It would seem clear that police body cameras serve the common good, protecting the police from false complaints, providing evidence of malfeasance, and putting a break on the human impulse to behave badly. And some data from San Diego supports this intuition.
Use of body cameras in Missouri has stalled, not because the benefits are doubted but because of cost and because of privacy concerns. For example, during a domestic dispute call, if one of the parties asks the police to turn the cameras off, should they? And is the video of a family quarrel subject to sunshine laws?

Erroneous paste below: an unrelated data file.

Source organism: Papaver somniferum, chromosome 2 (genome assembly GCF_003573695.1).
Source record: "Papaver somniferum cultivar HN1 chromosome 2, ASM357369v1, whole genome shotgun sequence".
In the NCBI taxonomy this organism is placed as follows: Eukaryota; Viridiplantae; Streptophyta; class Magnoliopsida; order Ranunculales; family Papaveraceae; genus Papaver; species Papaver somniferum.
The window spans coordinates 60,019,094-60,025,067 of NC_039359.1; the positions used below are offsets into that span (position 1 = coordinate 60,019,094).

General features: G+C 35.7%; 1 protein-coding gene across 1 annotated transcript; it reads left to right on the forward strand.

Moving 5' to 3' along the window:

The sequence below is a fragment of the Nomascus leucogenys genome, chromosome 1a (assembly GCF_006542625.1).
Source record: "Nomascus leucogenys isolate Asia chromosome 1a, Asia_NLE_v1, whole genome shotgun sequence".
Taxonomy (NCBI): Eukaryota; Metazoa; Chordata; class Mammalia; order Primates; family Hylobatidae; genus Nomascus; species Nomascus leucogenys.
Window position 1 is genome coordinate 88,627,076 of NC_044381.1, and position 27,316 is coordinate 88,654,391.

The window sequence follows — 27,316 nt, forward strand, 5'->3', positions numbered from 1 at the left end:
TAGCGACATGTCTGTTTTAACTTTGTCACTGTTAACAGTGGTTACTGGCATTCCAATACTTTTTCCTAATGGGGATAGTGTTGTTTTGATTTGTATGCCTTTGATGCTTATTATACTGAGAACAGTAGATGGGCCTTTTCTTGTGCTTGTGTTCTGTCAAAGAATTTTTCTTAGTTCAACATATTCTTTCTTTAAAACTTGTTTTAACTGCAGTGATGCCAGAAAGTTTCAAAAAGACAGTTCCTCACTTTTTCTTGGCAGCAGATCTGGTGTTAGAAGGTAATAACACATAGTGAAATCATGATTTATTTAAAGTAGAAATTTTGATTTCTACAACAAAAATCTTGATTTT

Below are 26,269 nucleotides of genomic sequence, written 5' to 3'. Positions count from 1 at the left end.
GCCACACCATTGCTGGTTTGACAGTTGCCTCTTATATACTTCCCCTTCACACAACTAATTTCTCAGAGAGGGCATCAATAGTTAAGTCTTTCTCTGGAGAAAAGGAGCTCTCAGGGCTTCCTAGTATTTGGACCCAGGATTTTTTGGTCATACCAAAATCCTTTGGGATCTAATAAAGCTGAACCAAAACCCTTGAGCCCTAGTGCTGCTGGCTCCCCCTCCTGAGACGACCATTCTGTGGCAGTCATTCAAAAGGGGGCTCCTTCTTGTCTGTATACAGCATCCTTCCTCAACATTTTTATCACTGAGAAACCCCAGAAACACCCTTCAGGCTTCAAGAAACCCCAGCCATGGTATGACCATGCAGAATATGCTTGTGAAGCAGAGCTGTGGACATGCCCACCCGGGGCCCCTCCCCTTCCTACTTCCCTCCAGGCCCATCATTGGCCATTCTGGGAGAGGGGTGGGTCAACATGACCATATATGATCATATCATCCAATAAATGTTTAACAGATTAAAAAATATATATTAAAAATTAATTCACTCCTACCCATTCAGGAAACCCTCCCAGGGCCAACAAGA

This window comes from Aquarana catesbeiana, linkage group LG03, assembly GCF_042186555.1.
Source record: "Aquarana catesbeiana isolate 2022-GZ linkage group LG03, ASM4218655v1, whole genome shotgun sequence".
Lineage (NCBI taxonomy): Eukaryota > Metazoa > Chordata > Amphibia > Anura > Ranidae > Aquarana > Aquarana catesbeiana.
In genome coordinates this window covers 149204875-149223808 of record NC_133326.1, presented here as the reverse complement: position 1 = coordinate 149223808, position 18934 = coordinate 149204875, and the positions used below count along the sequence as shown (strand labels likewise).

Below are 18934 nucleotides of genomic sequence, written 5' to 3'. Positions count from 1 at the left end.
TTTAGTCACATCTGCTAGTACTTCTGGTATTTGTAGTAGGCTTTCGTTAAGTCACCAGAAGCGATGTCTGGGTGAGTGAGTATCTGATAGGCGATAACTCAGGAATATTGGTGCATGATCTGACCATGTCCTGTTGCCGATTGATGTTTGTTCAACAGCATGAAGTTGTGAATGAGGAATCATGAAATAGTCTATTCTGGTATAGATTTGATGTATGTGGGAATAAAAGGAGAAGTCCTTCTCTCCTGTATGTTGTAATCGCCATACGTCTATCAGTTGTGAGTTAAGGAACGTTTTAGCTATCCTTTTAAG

But an interactive article in the New York Times illustrates the ambiguity in many film clips. The point of view belongs to the police officer; so does the commentary. It isn't always easy to tell what's happening.
I think cameras are a useful tool, but they won't solve the problems of police bias and citizen mistrust.